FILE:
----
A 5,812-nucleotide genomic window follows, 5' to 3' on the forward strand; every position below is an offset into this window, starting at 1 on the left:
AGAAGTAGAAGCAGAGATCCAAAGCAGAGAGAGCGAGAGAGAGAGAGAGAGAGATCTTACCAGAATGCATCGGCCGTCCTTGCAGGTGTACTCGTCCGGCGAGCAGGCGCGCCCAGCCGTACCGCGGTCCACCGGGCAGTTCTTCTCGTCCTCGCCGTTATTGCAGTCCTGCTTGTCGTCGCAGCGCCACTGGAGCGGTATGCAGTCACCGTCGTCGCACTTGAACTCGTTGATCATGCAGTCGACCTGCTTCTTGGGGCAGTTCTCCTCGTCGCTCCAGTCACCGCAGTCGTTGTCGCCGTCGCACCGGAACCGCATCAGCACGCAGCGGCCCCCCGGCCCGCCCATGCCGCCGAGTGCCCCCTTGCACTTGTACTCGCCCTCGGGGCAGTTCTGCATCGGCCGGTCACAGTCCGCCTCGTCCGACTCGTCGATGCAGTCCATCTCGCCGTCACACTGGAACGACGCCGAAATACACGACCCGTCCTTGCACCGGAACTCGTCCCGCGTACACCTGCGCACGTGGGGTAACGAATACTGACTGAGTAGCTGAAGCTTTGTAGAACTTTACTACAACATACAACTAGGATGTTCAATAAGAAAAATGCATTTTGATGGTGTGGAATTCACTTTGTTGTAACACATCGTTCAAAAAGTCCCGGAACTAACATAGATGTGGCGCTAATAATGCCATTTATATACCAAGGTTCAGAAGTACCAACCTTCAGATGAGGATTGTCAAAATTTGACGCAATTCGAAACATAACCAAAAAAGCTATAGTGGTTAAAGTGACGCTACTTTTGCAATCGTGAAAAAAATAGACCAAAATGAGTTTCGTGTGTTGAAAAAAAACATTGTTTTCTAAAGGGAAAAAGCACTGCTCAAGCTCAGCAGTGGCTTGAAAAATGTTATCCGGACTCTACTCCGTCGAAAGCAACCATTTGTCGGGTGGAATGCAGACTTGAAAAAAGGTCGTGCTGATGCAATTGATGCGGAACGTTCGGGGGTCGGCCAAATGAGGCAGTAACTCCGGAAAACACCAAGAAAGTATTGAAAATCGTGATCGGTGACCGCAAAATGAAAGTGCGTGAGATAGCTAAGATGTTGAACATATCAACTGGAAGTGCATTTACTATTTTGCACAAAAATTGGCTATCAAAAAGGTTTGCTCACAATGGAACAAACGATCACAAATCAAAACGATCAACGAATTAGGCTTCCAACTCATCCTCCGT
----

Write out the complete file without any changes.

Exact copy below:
A 5,812-nucleotide genomic window follows, 5' to 3' on the forward strand; every position below is an offset into this window, starting at 1 on the left:
AGAAGTAGAAGCAGAGATCCAAAGCAGAGAGAGCGAGAGAGAGAGAGAGAGAGATCTTACCAGAATGCATCGGCCGTCCTTGCAGGTGTACTCGTCCGGCGAGCAGGCGCGCCCAGCCGTACCGCGGTCCACCGGGCAGTTCTTCTCGTCCTCGCCGTTATTGCAGTCCTGCTTGTCGTCGCAGCGCCACTGGAGCGGTATGCAGTCACCGTCGTCGCACTTGAACTCGTTGATCATGCAGTCGACCTGCTTCTTGGGGCAGTTCTCCTCGTCGCTCCAGTCACCGCAGTCGTTGTCGCCGTCGCACCGGAACCGCATCAGCACGCAGCGGCCCCCCGGCCCGCCCATGCCGCCGAGTGCCCCCTTGCACTTGTACTCGCCCTCGGGGCAGTTCTGCATCGGCCGGTCACAGTCCGCCTCGTCCGACTCGTCGATGCAGTCCATCTCGCCGTCACACTGGAACGACGCCGAAATACACGACCCGTCCTTGCACCGGAACTCGTCCCGCGTACACCTGCGCACGTGGGGTAACGAATACTGACTGAGTAGCTGAAGCTTTGTAGAACTTTACTACAACATACAACTAGGATGTTCAATAAGAAAAATGCATTTTGATGGTGTGGAATTCACTTTGTTGTAACACATCGTTCAAAAAGTCCCGGAACTAACATAGATGTGGCGCTAATAATGCCATTTATATACCAAGGTTCAGAAGTACCAACCTTCAGATGAGGATTGTCAAAATTTGACGCAATTCGAAACATAACCAAAAAAGCTATAGTGGTTAAAGTGACGCTACTTTTGCAATCGTGAAAAAAATAGACCAAAATGAGTTTCGTGTGTTGAAAAAAAACATTGTTTTCTAAAGGGAAAAAGCACTGCTCAAGCTCAGCAGTGGCTTGAAAAATGTTATCCGGACTCTACTCCGTCGAAAGCAACCATTTGTCGGGTGGAATGCAGACTTGAAAAAAGGTCGTGCTGATGCAATTGATGCGGAACGTTCGGGGGTCGGCCAAATGAGGCAGTAACTCCGGAAAACACCAAGAAAGTATTGAAAATCGTGATCGGTGACCGCAAAATGAAAGTGCGTGAGATAGCTAAGATGTTGAACATATCAACTGGAAGTGCATTTACTATTTTGCACAAAAATTGGCTATCAAAAAGGTTTGCTCACAATGGAACAAACGATCACAAATCAAAACGATCAACGAATTAGGCTTCCAACTCATCCTCCGT